- In 2019 there were strong rumors about the ‘optimization’ of the Faculty of History of Saint-Petersburg State University, and at Tanais Archaeological Reserve Museum where a new director tried to cut the research activities in favor of the entertainment of visitors, which caused a scandal. This ended with a number of well-known and qualified researchers fired. These cases show that no one can feel safe about their jobs and future (Kolobova 2019; Tsareva 2019). [^]
I am very grateful to the editorial board for encouraging to start and proceed with this paper, to the anonymous reviewers who provided me with very helpful comments and corrections. I am deeply indebted to Dr. Karl Goodwin who generously helped to improve the text and make it readable, to Dr. Ljubica Perinic and Dr. Jake Weekes who agreed to read the draft of the paper and gave me a lot of valuable suggestions.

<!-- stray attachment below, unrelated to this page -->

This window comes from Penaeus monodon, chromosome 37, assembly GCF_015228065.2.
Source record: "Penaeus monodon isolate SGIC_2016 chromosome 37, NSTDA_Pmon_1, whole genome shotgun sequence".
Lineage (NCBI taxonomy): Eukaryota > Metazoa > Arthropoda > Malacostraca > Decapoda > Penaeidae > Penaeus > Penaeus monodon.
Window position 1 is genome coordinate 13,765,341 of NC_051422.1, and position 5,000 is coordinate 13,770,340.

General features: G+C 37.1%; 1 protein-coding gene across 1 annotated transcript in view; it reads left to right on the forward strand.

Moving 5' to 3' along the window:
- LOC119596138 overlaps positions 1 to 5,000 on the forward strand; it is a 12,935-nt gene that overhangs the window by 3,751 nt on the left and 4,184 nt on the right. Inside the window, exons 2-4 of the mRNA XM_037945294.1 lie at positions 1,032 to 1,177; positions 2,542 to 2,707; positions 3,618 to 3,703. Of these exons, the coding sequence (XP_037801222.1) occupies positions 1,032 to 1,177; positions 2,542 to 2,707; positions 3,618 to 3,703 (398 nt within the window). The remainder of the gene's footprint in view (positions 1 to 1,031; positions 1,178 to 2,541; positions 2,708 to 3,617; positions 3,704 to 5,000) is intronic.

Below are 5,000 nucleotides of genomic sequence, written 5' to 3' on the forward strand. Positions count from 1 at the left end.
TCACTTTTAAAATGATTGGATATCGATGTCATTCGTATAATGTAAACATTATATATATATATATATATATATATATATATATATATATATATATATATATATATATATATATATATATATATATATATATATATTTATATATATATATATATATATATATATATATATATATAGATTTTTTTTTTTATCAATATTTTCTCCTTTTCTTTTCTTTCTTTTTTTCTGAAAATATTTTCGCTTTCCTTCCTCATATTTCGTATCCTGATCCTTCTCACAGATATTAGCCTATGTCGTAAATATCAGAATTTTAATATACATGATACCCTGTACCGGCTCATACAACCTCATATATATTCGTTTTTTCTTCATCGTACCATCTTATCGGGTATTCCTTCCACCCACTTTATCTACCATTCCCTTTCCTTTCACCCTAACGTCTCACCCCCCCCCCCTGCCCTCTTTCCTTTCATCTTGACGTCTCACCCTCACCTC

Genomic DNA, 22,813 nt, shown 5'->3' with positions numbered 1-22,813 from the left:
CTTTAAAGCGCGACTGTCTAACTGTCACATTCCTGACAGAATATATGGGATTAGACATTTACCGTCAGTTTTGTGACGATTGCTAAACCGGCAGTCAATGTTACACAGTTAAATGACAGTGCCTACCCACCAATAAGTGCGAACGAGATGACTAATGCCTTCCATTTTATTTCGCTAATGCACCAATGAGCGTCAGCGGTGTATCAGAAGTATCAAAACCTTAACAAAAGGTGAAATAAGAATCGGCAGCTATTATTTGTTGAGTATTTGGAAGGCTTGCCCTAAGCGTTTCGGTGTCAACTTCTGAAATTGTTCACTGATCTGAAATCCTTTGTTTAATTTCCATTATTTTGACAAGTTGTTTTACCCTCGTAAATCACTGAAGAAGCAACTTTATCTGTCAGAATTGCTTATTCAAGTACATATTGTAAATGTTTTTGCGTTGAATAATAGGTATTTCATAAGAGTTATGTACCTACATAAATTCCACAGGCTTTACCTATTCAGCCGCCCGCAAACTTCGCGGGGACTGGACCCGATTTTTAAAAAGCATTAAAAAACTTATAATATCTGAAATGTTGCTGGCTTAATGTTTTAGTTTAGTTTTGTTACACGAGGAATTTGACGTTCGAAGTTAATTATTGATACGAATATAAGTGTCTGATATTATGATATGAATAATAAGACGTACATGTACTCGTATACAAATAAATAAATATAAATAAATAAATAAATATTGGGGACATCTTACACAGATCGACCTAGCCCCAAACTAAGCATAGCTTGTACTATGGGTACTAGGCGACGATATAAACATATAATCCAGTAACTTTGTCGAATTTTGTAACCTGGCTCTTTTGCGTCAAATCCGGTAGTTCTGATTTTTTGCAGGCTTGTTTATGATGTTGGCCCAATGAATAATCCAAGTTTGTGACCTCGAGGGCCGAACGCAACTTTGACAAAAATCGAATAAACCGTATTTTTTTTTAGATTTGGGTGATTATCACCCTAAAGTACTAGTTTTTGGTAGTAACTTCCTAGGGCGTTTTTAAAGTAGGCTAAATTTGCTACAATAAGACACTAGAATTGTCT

One more thing should be said. The first draft of the paper was written in 2019–2020, and the final version was submitted in December of 2021, two months before the outbreak of Russian-Ukrainian conflict. As a communist and an internationalist, I do not support any kind of imperialist actions. All of them end with the same results: poverty and death of the innocent working class people. This is my very own and personal position. I am fully responsible for it and my words should not be taken as the position of any of my colleagues or the institutions I am affiliated with as an employee.
The author has no competing interests to declare.